“A spokesman from OFMDFM declined to comment.”

Two mentions of that extraordinary letter from OFMDFM in two separate articles in the Belfast Telegraph today. First in a report of a speech by John Corey of ICTU at a sparsely attended rally in Belfast – “I would say to the two ministers that what the Belfast Telegraph prints is the least of their problems.” The second is by the deputy leader of the UUP, Danny Kennedy, MLA.

“Two weeks ago the DUP was threatening the local media with possible legal repercussions if they carried a story about the collective expenses of their MPs,” the UUP MLA said. “Then last week it was revealed that the DUP leader, along with Martin McGuinness, had written to the owner of the Belfast Telegraph complaining about how they reported Executive business. “The media has a very specific role in every democracy. No political party will ever be entirely happy with media coverage.”

Mr Kennedy said he was “very disturbed” by the “in tandem” complaint against “Northern Ireland’s largest circulation newspaper”. “Maybe an apology would be in order, along with an apology to a dedicated and hardworking core of journalists across Northern Ireland. “Newspapers are not an extension of the DUP-SF propaganda machine. It is their job to report and comment on political reality, not the Pollyanna version of it so beloved by our co-equal First Ministers,” he added. A spokesman from OFMDFM declined to comment.

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  • Zoon Politikon

    The BBC has reported that, ‘The first and deputy first ministers have met the Belfast Telegraph’s editor to express concerns about its reporting of the executive’s economic policy.’ A question now arises in the guise of how free the press really is in Northern Ireland?

  • Granni Trixie

    Although I have issues with some journalistic practices leading to unfair reporting, I appauld people like David Gordon who have put the spotlight on a culture in which it seems to be OK to milk the system.

    I therefore trust that this action by,surprizingly, 2 v. experienced politicians, proves to be an own goal. They are trying to deflect attention from issues of their own accountability by ‘shooting the messenger’.

  • Pete Baker

    Indeed, Trixie.

    Although it is questionable just how “experienced” those 2 politicians, and their backroom handlers, are in a democratic and accountable system.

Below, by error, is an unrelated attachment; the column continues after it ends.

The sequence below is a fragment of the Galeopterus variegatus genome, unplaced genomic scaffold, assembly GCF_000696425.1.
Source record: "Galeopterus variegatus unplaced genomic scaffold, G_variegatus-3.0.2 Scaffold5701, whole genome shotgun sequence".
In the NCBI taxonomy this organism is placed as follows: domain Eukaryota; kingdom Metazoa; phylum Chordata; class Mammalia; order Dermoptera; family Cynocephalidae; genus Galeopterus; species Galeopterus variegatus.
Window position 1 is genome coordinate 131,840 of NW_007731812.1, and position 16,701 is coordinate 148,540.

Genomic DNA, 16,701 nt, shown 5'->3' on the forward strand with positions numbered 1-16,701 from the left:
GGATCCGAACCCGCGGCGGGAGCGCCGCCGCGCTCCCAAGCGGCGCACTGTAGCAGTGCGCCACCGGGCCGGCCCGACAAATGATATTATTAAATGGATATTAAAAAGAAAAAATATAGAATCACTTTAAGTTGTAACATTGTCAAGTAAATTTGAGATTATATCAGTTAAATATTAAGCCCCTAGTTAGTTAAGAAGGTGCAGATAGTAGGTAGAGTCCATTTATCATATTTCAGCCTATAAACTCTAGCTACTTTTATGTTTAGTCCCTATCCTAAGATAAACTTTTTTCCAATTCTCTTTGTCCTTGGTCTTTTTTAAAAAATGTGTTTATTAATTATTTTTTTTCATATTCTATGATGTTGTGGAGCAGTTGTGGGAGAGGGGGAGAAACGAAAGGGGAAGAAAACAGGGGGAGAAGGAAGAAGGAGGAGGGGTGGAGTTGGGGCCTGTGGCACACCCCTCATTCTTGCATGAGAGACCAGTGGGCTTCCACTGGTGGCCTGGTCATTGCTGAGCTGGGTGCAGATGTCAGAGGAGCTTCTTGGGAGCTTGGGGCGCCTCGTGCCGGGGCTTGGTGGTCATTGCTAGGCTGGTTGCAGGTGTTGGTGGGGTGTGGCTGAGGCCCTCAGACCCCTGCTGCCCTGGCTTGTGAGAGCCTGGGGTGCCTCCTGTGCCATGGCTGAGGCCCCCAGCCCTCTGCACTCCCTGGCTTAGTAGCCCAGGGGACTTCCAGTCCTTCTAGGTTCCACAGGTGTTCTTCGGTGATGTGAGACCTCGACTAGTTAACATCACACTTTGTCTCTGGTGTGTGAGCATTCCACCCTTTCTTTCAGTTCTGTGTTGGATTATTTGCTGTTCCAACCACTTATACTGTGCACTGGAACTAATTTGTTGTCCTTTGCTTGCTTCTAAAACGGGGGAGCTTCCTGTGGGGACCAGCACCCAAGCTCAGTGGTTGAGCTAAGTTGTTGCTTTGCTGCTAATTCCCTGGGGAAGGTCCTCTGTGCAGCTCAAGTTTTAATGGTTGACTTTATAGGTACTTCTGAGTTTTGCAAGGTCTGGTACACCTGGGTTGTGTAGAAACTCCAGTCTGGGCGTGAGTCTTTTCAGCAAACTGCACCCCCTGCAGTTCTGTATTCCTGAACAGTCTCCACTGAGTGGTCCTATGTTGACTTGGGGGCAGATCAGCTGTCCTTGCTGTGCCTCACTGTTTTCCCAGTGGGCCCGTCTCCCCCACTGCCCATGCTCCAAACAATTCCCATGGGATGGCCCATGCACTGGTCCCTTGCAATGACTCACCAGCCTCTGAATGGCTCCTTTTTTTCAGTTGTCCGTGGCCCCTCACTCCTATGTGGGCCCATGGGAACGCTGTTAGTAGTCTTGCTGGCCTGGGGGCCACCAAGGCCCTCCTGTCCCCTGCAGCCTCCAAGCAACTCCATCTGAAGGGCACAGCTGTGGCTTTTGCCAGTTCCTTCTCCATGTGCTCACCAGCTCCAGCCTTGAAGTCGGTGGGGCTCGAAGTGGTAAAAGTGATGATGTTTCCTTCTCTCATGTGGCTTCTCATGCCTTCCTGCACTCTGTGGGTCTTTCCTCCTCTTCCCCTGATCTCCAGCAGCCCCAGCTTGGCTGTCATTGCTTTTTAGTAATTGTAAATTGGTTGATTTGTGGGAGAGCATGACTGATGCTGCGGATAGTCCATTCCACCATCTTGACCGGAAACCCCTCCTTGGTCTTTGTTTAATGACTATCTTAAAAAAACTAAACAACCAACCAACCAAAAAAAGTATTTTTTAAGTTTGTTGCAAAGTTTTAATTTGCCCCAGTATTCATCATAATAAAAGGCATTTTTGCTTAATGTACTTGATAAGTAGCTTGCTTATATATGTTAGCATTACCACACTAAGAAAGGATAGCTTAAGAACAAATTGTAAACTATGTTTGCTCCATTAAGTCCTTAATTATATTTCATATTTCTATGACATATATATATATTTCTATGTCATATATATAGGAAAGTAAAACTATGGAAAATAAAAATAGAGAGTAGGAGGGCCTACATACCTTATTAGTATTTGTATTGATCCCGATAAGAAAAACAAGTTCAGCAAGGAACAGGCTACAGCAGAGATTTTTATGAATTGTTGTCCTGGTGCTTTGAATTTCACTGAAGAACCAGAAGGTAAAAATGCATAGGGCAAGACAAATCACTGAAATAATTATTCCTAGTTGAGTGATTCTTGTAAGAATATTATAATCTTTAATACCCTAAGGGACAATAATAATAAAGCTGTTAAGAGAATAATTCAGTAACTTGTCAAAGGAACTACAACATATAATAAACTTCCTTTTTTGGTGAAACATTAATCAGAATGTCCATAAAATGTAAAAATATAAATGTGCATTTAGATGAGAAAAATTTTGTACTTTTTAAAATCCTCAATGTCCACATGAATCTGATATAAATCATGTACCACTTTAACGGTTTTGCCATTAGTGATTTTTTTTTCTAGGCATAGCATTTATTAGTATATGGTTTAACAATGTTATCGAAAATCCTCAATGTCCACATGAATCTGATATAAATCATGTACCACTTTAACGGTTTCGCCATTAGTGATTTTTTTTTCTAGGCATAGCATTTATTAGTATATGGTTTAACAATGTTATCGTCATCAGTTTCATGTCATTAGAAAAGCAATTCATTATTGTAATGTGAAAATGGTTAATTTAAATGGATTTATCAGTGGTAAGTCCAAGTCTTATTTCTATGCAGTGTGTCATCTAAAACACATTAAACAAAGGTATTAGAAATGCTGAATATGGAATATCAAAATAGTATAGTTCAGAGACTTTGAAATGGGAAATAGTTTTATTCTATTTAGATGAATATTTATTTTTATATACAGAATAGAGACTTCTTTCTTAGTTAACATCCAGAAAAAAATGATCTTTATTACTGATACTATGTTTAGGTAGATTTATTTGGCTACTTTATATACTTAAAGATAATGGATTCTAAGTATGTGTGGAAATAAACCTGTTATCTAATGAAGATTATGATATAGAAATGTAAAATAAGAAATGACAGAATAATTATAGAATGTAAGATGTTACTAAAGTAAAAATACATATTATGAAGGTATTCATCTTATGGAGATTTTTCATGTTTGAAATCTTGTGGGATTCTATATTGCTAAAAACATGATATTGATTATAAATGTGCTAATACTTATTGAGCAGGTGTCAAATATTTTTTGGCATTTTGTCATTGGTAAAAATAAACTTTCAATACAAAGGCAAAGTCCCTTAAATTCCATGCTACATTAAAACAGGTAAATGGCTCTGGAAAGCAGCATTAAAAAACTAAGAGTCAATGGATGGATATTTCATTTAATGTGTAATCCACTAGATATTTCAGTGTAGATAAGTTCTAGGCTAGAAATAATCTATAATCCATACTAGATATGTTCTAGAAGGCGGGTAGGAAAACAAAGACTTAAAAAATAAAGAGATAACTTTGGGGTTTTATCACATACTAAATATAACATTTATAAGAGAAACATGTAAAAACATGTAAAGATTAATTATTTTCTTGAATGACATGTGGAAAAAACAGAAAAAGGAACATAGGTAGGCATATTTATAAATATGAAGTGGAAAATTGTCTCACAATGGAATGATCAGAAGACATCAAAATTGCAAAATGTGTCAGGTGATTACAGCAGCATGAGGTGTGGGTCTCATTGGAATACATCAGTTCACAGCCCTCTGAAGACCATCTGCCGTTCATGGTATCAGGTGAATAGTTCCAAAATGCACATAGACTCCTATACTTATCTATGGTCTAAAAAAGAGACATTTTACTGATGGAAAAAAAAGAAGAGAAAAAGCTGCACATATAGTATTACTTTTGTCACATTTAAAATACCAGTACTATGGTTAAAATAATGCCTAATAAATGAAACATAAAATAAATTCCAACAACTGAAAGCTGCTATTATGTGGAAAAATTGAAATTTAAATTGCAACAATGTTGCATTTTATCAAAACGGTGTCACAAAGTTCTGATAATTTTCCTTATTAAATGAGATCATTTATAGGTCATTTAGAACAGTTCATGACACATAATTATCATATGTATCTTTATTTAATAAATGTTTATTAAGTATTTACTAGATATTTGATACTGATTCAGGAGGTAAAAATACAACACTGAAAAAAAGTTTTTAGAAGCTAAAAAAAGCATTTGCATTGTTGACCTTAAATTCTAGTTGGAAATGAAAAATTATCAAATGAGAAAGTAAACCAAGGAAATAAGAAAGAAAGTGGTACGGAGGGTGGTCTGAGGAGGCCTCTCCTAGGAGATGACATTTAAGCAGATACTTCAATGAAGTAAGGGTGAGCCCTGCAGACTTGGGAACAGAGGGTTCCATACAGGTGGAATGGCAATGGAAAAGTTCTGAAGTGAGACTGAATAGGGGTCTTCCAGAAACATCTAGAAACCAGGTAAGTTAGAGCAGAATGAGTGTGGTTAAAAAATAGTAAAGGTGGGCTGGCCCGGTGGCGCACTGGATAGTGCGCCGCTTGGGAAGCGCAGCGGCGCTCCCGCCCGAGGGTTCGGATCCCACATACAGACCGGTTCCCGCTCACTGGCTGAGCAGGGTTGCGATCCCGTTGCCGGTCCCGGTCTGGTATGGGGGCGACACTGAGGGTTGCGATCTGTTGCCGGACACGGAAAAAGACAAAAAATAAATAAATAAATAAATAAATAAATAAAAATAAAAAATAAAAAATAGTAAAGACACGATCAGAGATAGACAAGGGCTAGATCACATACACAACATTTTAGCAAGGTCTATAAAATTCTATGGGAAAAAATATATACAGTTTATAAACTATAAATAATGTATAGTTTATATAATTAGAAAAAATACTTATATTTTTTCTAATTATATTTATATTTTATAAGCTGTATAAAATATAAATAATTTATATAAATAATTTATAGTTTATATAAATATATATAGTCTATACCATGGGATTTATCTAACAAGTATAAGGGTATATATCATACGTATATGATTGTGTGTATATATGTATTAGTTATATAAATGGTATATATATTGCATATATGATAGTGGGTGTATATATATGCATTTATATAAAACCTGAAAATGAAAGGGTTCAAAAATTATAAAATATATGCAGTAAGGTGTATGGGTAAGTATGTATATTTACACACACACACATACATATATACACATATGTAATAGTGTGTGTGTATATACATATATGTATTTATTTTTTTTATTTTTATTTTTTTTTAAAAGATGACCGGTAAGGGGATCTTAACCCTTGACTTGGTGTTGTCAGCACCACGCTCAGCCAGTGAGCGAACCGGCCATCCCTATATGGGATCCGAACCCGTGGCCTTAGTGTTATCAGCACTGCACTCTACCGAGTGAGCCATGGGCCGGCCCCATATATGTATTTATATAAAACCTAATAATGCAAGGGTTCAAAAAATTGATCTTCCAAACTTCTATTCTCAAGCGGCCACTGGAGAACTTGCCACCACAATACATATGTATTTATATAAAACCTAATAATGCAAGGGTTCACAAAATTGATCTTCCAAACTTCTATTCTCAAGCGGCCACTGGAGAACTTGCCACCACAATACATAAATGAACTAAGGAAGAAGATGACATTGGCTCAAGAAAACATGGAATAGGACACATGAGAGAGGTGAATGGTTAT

• Frustrated Democrat

    Parties of protest have no idea how to govern, they will eventually dissapear up their own rhetoric, as they can now only oppose themselves.

    They will follow Labour into the abyss of spin, hype and wishful thinking.

  • “people like David Gordon who have put the spotlight on”

    Yes but they can only shine the spotlight on those areas that their editors and proprietors acquiesce to.

    For example, my planning stories from Ballyallaght and the Blackside were both covered but only the first made it into the mainstream domain.

    I understand that the second was blocked on legal grounds yet the information is available to the public in government and MSM journalistic sources.

  • jivaro

    There are big issues here. We have a permanent sectarianised coalition government. There is no opposition worth the name. No political or personal misstep by anyone in the Executive could possibly result in a change of Government. Incompetence is no bar to office, nor a reason for losing it: nor is the censure of the Assembly.

    In such conditions of electoral unaccountability, is it much of a surprise that local political bigwigs experience delusions of grandeur? The political system of Northern Ireland has been explicitly designed to preserve sectarian clientelism, and it has done so. We now see the fruits of the years of agitation for devolution at any price – a campaign in which the Belfast Telegraph was very much to the fore.

    The O’Neillite fantasy that the politics of our wee Ulster represented a superior form of political existence is now devouring its own.

    What can the OFM and dFM lose politically by being seen to try to strongarm the BT? Nothing.

    It is up to the BT – and the rest of the media – to gather what remains of their strength and stand up to this attack.

    But I fear their position may be weak.

    There are two weapons in the OFMDFM repertoire which may have the power quickly bring the BT and others to heel: the first is the public sector advertising spend, worth many millions to the BT etc: and the second is the grant regimes by which public funds are pumped into the private sector.

    It’s well known that NI has a large public sector: but there are few firms in the private sector that do not depend on public sector contracts, purchasing power and grant monies for their survival. They are all vulnerable to a turning off of those taps.

    The howls of protest from the Swish Family Robinson about the coverage of their affairs in the News of the World and the London dailies were so shrill because those media are beyond the reach of their threats. The BBC is also beyond their reach, as the cornerboy antics of Peter Robinson over Martina Purdy’s questioning illustrated.

    There have probably already been letters written to Ormeau Avenue about her… but that’s just speculation on my part.

    Simplest thing would be for the Executive Information Service to headhunt David Gordon and a couple of others. Civil service PR pay scales are far higher than BT pay rates. Much cleaner than writing silly letters to Tony O’Reilly that get leaked.

    Of course, on the hardball side, if it comes to a choice in the BT between losing David Gordon or losing hundreds of thousands of pounds in Government ad spend, I don’t fancy David’s chances.

    In any event shall see what Tony O’Reilly is made of.